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Wilkinson, Arthur George (1911–1940)

by James Prior

This article was published in Australian Dictionary of Biography, Volume 12, (MUP), 1990

Arthur George Wilkinson (1911-1940), speedway motor cyclist, was born on 27 August 1911 at Millthorpe, New South Wales, third son of native-born parents John Wilkinson, butcher, and his wife Jessie May, née Toshack. While at South Bathurst Public School, Arthur saved the money to buy his first bicycle by working after school as a paper-boy. On leaving school he was employed as a butcher-boy and purchased his first motor cycle, a Douglas, for £3 10s. Within twelve months he was setting speed records on the dirt track at Bathurst sportsground. After he won the unofficial New South Wales championship, competing against Lionel van Praag, a public fund was established to send him to Britain.

From 1929 'Bluey' Wilkinson raced with the West Ham club in East London. A favourite with spectators because of his daring riding, he was dubbed 'the red-headed miracle'. Following a racing collision in which he found his handlebar bent inward, he introduced curved handlebars to motor cycle speedways. He also ceased the practice of thrusting out or trailing the leg while cornering. Selected to ride for Australia against England in 1930, he failed to score, but in later Tests amassed a total of 359 points, more than any other rider.

On 12 October 1936 Wilkinson married Muriel Vick in the register office, Westminster, London; they were to remain childless. Through the 1930s he attracted huge crowds. Regarded as the favourite for the 1937 world championship, he was injured in a fall a week before the event and forced to withdraw. He visited New South Wales that year, won the Australian championship and achieved an unbroken sequence of thirty-seven wins in Sydney.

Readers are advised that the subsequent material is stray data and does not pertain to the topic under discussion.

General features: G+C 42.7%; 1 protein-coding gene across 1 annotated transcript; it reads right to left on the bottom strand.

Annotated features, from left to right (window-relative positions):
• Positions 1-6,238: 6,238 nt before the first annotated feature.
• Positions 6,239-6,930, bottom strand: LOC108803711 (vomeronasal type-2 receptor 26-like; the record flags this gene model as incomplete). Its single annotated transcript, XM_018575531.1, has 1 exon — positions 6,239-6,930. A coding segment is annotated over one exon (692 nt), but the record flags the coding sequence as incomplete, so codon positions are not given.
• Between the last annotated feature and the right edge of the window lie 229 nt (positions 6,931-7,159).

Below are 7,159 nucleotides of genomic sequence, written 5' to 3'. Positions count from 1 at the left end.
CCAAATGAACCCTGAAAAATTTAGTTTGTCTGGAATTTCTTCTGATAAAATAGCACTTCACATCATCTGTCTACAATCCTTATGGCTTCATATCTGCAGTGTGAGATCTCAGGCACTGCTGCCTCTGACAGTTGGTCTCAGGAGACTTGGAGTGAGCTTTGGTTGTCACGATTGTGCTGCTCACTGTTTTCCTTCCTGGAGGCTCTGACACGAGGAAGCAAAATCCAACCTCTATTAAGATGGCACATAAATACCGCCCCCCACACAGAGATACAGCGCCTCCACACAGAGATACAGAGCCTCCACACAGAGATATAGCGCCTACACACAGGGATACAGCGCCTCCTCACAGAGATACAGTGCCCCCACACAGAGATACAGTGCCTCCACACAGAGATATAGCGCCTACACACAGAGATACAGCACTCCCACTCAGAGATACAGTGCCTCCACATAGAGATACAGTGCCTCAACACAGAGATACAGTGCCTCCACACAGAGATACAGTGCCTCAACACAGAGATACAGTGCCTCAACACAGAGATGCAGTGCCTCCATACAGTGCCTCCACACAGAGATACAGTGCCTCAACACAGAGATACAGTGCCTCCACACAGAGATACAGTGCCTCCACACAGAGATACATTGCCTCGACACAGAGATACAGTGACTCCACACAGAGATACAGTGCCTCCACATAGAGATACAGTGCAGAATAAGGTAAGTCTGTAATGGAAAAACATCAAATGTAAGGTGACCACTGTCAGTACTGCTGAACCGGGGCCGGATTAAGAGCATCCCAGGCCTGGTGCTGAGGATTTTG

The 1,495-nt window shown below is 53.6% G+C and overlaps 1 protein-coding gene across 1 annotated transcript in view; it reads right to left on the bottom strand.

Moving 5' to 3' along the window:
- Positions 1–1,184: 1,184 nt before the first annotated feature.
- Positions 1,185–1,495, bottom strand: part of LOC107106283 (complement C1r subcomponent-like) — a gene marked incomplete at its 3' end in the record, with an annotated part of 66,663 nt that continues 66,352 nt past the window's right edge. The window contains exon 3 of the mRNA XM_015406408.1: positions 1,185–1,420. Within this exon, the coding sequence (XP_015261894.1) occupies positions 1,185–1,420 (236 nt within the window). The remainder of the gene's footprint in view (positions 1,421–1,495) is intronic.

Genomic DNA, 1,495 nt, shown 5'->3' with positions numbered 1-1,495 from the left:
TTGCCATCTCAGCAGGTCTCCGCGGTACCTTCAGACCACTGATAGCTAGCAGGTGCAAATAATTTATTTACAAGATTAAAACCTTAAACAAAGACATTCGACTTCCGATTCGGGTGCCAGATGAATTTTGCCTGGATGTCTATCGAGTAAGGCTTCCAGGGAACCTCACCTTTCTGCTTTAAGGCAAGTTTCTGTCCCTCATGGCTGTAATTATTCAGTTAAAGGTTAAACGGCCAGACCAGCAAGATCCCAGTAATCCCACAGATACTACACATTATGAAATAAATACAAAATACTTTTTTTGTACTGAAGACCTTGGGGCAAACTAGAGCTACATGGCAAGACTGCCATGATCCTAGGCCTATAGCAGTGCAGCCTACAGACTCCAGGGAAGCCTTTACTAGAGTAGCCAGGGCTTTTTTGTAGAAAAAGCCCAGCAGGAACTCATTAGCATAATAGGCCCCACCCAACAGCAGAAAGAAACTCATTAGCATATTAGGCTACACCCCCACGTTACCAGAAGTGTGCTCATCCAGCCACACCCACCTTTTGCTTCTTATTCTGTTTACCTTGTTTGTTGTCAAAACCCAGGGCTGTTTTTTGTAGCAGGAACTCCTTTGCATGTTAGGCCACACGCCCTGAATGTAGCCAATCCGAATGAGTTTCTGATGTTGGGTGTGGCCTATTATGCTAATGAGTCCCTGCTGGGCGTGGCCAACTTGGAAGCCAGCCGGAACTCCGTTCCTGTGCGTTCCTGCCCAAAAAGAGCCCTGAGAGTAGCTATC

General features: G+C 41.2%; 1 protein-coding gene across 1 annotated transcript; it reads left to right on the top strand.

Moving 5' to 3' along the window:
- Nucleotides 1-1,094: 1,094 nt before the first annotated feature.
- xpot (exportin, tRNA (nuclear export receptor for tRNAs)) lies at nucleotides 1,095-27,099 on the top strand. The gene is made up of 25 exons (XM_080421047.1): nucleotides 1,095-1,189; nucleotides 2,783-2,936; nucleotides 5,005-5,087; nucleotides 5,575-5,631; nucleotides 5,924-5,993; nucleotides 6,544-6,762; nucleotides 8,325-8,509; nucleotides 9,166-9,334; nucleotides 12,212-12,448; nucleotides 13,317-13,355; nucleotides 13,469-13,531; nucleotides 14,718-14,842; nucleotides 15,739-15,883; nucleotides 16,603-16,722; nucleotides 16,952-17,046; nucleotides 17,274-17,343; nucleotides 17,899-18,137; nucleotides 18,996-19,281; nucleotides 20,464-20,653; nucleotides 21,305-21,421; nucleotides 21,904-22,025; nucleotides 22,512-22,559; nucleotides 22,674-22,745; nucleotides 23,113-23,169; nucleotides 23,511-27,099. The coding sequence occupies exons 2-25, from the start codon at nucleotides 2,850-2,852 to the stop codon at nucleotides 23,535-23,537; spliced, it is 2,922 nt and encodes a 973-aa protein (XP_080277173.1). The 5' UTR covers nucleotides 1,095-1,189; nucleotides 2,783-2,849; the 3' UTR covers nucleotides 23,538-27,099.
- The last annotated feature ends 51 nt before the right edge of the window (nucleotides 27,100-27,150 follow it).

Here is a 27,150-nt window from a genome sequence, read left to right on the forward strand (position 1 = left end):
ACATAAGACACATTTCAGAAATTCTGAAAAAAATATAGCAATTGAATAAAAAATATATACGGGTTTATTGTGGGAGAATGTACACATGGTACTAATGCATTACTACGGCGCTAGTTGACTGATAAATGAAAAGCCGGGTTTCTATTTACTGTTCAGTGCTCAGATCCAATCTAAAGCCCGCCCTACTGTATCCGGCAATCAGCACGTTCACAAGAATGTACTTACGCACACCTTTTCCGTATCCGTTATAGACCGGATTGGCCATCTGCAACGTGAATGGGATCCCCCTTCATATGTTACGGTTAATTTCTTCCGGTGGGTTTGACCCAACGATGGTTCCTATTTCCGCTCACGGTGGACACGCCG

Back in Britain, in 1938 Wilkinson won the Scottish championship and set new records at many tracks. In September he won the world championship at Wembley stadium. The result was popular: he had suffered an injury the previous night and rode with his shoulder in plaster. He came out of retirement in 1939 to give a Royal command performance, then turned to management and promotion of speedway racing, but the sport was virtually suspended during World War II.

The Wilkinsons were keen travellers and thrice went to the United States of America. In March 1940 they returned to Sydney and lived at Bellevue Hill. Riding his motor cycle at Rose Bay on 27 July, Wilkinson was involved in a collision with a lorry, fractured his skull and died almost instantly; Muriel, who was riding pillion, was severely injured, but survived. He was buried in Bathurst cemetery with Anglican rites.

Quiet, modest, reserved, and seemingly incapable of fear, Wilkinson had enjoyed the support and affection of speedway spectators for his breathtaking performances. He tutored and guided many riders who later achieved prominence. At Bathurst, Wilkinson Place commemorates his name, while the lights at the sportsground were erected in his memory.

Select Bibliography

  • Speedway World (Great Britain), 7 Sept 1938
  • Parade, Oct 1964
  • Sydney Morning Herald, 11 May, 3 Sept, 2, 26 Dec 1938, 20 Jan 1939, 4 Mar, 29 July, 1 Aug, 24 Sept 1940
  • Daily Mirror (Sydney), 28 Sept 1963, 12 Oct 1987
  • private information.

Related Entries in NCB Sites

Citation details

James Prior, 'Wilkinson, Arthur George (1911–1940)', Australian Dictionary of Biography, National Centre of Biography, Australian National University, http://adb.anu.edu.au/biography/wilkinson-arthur-george-9100/text16047, published first in hardcopy 1990, accessed online 15 November 2018.

This article was first published in hardcopy in Australian Dictionary of Biography, Volume 12, (MUP), 1990

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